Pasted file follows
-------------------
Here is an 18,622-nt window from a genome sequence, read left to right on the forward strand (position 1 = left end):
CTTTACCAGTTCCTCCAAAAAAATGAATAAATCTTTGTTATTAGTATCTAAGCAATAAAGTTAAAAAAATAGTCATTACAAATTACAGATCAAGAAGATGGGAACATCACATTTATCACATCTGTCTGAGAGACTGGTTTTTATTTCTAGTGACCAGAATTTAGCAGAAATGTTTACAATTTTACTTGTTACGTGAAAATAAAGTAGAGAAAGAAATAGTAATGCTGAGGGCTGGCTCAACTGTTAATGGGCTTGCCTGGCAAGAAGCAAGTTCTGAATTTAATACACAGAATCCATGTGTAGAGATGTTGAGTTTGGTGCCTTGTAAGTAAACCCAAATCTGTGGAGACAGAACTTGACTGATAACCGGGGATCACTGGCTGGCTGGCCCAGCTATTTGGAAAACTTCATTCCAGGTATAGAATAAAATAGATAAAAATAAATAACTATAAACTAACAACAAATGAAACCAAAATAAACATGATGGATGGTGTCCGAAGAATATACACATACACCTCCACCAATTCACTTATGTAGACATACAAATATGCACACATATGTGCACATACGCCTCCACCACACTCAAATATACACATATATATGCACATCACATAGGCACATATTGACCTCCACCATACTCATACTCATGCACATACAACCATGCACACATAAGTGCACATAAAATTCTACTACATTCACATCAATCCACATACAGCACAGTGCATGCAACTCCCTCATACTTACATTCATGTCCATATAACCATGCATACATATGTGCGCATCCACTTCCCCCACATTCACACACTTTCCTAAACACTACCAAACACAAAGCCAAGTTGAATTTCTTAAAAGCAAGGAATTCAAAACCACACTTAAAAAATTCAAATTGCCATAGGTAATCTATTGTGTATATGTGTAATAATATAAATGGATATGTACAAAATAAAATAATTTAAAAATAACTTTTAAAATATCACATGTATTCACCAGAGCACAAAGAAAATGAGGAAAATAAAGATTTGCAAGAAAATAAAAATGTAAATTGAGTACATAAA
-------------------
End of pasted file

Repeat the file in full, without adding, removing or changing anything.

Here is an 18,622-nt window from a genome sequence, read left to right on the forward strand (position 1 = left end):
CTTTACCAGTTCCTCCAAAAAAATGAATAAATCTTTGTTATTAGTATCTAAGCAATAAAGTTAAAAAAATAGTCATTACAAATTACAGATCAAGAAGATGGGAACATCACATTTATCACATCTGTCTGAGAGACTGGTTTTTATTTCTAGTGACCAGAATTTAGCAGAAATGTTTACAATTTTACTTGTTACGTGAAAATAAAGTAGAGAAAGAAATAGTAATGCTGAGGGCTGGCTCAACTGTTAATGGGCTTGCCTGGCAAGAAGCAAGTTCTGAATTTAATACACAGAATCCATGTGTAGAGATGTTGAGTTTGGTGCCTTGTAAGTAAACCCAAATCTGTGGAGACAGAACTTGACTGATAACCGGGGATCACTGGCTGGCTGGCCCAGCTATTTGGAAAACTTCATTCCAGGTATAGAATAAAATAGATAAAAATAAATAACTATAAACTAACAACAAATGAAACCAAAATAAACATGATGGATGGTGTCCGAAGAATATACACATACACCTCCACCAATTCACTTATGTAGACATACAAATATGCACACATATGTGCACATACGCCTCCACCACACTCAAATATACACATATATATGCACATCACATAGGCACATATTGACCTCCACCATACTCATACTCATGCACATACAACCATGCACACATAAGTGCACATAAAATTCTACTACATTCACATCAATCCACATACAGCACAGTGCATGCAACTCCCTCATACTTACATTCATGTCCATATAACCATGCATACATATGTGCGCATCCACTTCCCCCACATTCACACACTTTCCTAAACACTACCAAACACAAAGCCAAGTTGAATTTCTTAAAAGCAAGGAATTCAAAACCACACTTAAAAAATTCAAATTGCCATAGGTAATCTATTGTGTATATGTGTAATAATATAAATGGATATGTACAAAATAAAATAATTTAAAAATAACTTTTAAAATATCACATGTATTCACCAGAGCACAAAGAAAATGAGGAAAATAAAGATTTGCAAGAAAATAAAAATGTAAATTGAGTACATAAA